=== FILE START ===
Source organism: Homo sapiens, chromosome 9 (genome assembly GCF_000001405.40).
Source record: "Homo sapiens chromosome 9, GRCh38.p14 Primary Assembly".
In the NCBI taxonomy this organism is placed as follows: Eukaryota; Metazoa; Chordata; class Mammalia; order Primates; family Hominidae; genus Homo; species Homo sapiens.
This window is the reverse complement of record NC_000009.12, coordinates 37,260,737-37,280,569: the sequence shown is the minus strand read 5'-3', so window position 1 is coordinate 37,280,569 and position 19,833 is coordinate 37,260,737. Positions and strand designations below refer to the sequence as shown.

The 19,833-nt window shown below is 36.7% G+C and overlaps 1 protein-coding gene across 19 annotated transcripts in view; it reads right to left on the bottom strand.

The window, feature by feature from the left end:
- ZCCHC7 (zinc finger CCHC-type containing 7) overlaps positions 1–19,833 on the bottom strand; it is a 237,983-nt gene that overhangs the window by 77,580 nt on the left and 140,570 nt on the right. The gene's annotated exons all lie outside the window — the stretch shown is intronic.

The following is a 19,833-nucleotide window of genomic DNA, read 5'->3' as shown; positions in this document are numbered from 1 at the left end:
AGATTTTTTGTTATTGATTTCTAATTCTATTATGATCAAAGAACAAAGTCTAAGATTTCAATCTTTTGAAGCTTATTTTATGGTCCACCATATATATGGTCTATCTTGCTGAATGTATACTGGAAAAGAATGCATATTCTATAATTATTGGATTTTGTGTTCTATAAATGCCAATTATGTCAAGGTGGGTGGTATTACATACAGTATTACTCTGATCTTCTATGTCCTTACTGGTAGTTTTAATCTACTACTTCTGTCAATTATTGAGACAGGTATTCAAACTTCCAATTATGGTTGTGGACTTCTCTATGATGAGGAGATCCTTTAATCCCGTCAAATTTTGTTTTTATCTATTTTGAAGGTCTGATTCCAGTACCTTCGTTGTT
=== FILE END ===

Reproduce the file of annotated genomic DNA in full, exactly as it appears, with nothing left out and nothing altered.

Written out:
Source organism: Homo sapiens, chromosome 9 (genome assembly GCF_000001405.40).
Source record: "Homo sapiens chromosome 9, GRCh38.p14 Primary Assembly".
In the NCBI taxonomy this organism is placed as follows: Eukaryota; Metazoa; Chordata; class Mammalia; order Primates; family Hominidae; genus Homo; species Homo sapiens.
This window is the reverse complement of record NC_000009.12, coordinates 37,260,737-37,280,569: the sequence shown is the minus strand read 5'-3', so window position 1 is coordinate 37,280,569 and position 19,833 is coordinate 37,260,737. Positions and strand designations below refer to the sequence as shown.

The 19,833-nt window shown below is 36.7% G+C and overlaps 1 protein-coding gene across 19 annotated transcripts in view; it reads right to left on the bottom strand.

The window, feature by feature from the left end:
- ZCCHC7 (zinc finger CCHC-type containing 7) overlaps positions 1–19,833 on the bottom strand; it is a 237,983-nt gene that overhangs the window by 77,580 nt on the left and 140,570 nt on the right. The gene's annotated exons all lie outside the window — the stretch shown is intronic.

The following is a 19,833-nucleotide window of genomic DNA, read 5'->3' as shown; positions in this document are numbered from 1 at the left end:
AGATTTTTTGTTATTGATTTCTAATTCTATTATGATCAAAGAACAAAGTCTAAGATTTCAATCTTTTGAAGCTTATTTTATGGTCCACCATATATATGGTCTATCTTGCTGAATGTATACTGGAAAAGAATGCATATTCTATAATTATTGGATTTTGTGTTCTATAAATGCCAATTATGTCAAGGTGGGTGGTATTACATACAGTATTACTCTGATCTTCTATGTCCTTACTGGTAGTTTTAATCTACTACTTCTGTCAATTATTGAGACAGGTATTCAAACTTCCAATTATGGTTGTGGACTTCTCTATGATGAGGAGATCCTTTAATCCCGTCAAATTTTGTTTTTATCTATTTTGAAGGTCTGATTCCAGTACCTTCGTTGTT